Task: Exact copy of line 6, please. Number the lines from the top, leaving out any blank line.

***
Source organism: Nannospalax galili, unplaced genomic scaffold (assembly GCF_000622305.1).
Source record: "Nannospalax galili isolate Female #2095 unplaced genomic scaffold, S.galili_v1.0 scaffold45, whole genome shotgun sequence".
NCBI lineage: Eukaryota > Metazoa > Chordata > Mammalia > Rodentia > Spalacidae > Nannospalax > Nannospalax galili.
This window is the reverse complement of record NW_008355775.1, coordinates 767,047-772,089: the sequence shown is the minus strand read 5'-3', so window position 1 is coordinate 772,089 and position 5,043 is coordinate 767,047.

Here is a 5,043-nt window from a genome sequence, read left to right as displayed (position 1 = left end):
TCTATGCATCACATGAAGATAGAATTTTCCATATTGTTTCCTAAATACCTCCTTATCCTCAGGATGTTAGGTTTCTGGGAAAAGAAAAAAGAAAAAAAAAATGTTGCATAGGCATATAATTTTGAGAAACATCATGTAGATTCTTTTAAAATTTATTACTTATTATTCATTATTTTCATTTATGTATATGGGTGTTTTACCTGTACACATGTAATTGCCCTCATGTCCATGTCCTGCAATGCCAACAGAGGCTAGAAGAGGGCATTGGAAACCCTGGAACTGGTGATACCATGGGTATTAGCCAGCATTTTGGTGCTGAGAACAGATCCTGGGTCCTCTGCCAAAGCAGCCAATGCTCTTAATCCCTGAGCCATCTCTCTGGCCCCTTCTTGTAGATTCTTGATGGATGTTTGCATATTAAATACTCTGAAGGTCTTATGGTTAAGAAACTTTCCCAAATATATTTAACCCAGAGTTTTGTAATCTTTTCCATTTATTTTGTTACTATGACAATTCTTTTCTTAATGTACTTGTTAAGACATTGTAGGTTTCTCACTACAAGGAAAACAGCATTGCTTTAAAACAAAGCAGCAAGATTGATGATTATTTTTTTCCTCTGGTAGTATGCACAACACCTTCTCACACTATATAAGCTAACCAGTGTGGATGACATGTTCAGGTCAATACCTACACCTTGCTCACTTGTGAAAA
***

TCTATGCATCACATGAAGATAGAATTTTCCATATTGTTTCCTAAATACCTCCTTATCCTCAGGATGTTAGGTTTCTGGGAAAAGAAAAAAGAAAAAAAAAATGTTGCATAGGCATATAATTTTGAGAAACATCATGTAGATTCTTTTAAAATTTATTACTTATTATTCATTATTTTCATTTATGTATATGGGTGTTTTACCTGTACACATGTAATTGCCCTCATGTCCATGTCCTGCAATGCCAACAGAGGCTAGAAGAGGGCATTGGAAACCCTGGAACTGGTGATACCATGGGTATTAGCCAGCATTTTGGTGCTGAGAACAGATCCTGGGTCCTCTGCCAAAGCAGCCAATGCTCTTAATCCCTGAGCCATCTCTCTGGCCCCTTCTTGTAGATTCTTGATGGATGTTTGCATATTAAATACTCTGAAGGTCTTATGGTTAAGAAACTTTCCCAAATATATTTAACCCAGAGTTTTGTAATCTTTTCCATTTATTTTGTTACTATGACAATTCTTTTCTTAATGTACTTGTTAAGACATTGTAGGTTTCTCACTACAAGGAAAACAGCATTGCTTTAAAACAAAGCAGCAAGATTGATGATTATTTTTTTCCTCTGGTAGTATGCACAACACCTTCTCACACTATATAAGCTAACCAGTGTGGATGACATGTTCAGGTCAATACCTACACCTTGCTCACTTGTGAAAA